Defence secretary contradicts Truss on international resistance in Ukraine

Defence secretary contradicts Truss on international resistance in Ukraine

The defence secretary has seemingly contradict the foreign secretary this morning, as he argued there are “better ways” to help Ukraine than by travelling to fight there.

Liz Truss told the BBC on Sunday that she endorsed Ukrainian president Volodymyr Zelensky’s call for an international resistance force to help Ukraine defend against the Russian invasion.

However defence secretary Ben Wallace told Sky News this morning his colleague was “right to say” what she did given the justness of the cause, but pressed that only “trained military personnel” ought to travel to join Ukraine’s frontline.

“We can all do our bit – whether that’s donating through the Ukrainian Embassy… Our armed forces are contributing in a proper way to do this,” he explained.

Wallace noted that as of this morning, Russia has failed in its attempt to secure two large cities in Ukraine’s north-east.

It appears Wallace was referring to Chernihiv and Kharkiv, two urban centres Ukraine’s north and north-eastern regions respectively that have seen heavy fighting, but has so far resisted Russian takeover.

Wallace claimed in an interview with BBC Radio 4’s Today programme this morning that “… the Russian advance [was] not going to plan,” and that: “They haven’t yet got what they wanted, they haven’t got it to timetable. They are taking casualties every day and that’s mainly because of” a “flawed planning assumption”.

“The Russian doctrine is if you don’t get what you want, get more and more violent, get more
and more indiscriminate. That doesn’t always work and we’ve seen right now it isn’t working,” Wallace went on.

When quizzed by the Today programme over any UK plans to accommodate refugees, the defence secretary argued that: “Britain is leading the world in providing and coordinating lethal aid and non lethal aid. Ukrainians want to be in Ukraine, they want to be in Ukraine, that is their first wish.

However he went on to suggest that the UK would mirror “very generous” schemes it had contributed to following other crises.

“I think what I would say is, you know, our track record so far, both with Afghans and (the) Arap (Afghan Relocations and Assistance Policy) scheme, and indeed with the Hong Kong nationals who were suffering persecution, has been actually very generous,” he explained, adding: “So there’s no reason to doubt we won’t continue on that path.”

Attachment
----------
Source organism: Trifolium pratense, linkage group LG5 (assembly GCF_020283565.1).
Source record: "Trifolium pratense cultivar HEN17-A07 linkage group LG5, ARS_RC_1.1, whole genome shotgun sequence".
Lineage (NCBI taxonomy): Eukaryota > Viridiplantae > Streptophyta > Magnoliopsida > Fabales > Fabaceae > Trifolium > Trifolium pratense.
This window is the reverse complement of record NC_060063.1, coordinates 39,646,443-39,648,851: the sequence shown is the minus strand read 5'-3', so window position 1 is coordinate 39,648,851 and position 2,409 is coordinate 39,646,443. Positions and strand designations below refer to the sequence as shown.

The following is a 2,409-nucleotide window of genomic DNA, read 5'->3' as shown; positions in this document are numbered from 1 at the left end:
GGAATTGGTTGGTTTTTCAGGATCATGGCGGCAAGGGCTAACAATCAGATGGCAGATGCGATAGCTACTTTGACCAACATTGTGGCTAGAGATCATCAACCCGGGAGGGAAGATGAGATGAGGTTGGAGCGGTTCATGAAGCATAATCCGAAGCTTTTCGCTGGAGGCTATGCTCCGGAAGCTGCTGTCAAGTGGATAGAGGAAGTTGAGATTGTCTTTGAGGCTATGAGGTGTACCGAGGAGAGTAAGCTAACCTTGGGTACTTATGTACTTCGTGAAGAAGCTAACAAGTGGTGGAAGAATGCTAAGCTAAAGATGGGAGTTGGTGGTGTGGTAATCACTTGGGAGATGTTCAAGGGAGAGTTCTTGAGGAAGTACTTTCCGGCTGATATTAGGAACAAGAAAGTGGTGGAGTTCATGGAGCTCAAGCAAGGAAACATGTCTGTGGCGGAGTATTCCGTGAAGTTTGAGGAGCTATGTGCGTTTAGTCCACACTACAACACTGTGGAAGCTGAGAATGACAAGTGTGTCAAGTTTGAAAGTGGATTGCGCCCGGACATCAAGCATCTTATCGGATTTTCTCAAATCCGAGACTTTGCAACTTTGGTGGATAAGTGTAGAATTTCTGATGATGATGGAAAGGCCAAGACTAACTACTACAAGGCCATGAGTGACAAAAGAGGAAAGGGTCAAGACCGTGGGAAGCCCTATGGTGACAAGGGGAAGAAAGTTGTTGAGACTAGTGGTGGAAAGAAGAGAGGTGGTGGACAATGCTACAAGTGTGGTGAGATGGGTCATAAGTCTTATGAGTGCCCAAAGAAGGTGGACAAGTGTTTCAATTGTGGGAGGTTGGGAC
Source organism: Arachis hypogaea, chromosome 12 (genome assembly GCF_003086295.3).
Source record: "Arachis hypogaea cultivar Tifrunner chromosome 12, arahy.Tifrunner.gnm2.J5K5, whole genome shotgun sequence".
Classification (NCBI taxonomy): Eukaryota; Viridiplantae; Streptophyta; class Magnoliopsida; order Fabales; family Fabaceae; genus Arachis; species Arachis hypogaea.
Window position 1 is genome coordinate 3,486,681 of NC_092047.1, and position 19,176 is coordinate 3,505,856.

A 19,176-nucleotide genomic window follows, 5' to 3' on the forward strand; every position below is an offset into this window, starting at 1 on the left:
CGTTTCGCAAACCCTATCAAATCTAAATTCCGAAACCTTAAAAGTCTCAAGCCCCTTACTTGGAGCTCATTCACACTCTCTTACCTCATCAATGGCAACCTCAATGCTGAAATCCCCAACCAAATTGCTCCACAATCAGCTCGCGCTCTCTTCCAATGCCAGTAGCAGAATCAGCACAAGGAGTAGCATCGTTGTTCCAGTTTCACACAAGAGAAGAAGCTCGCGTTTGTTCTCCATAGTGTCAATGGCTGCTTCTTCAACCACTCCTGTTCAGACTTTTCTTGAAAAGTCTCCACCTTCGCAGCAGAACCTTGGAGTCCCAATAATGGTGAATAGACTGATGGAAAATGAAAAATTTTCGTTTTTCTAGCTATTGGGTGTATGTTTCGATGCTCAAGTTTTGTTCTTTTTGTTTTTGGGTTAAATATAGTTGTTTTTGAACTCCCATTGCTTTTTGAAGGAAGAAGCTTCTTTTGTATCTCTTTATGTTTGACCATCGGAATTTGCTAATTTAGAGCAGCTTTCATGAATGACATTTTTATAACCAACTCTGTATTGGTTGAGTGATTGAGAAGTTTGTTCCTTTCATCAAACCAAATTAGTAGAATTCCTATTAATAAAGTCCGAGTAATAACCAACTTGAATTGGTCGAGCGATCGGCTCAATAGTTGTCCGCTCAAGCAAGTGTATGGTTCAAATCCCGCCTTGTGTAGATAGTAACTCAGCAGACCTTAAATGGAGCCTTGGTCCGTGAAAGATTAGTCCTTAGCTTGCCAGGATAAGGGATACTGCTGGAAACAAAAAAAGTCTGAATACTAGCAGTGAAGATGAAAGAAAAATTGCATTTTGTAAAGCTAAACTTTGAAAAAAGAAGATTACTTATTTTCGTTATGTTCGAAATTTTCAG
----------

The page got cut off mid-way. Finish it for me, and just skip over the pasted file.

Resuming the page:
“Britain was the first European country to step up to join America with lethal aid,” Wallace went on, responding to questions over cuts to Britain’s armed forces ahead of the crisis, going on to say: “We’ve now even got the Belgians and other countries who historically would have been hesitant delivering lethal aid. I welcome strongly the EU’s position, it took quite a lot of us quite a lot of effort.”

“The key is to get that balance. In the defence command paper we said a number of things should happen. One is spend[ing] the money on the armed forces, the people we have, to be better equipped, more lethal, more joined up and at more readiness.

“Otherwise you end up in an army I was in when we had on paper lots of divisions but when you press the button they were completely hollow and we didn’t quite have the kit to deliver it… We have to some extent changed the balance.”

Over the weekend Russian president Vladimir Putin announced in a televised address that he had ordered his nuclear forces to be on high alert.

Wallace said Putin’s comments were being kept “under review,” arguing that it was a “big attempt to distract away from his [Putin’s] troubles in Ukraine by just deploying into the media space these phrases.”

“The people of the United Kingdom should not be unduly alarmed,” Wallace later told Times Radio.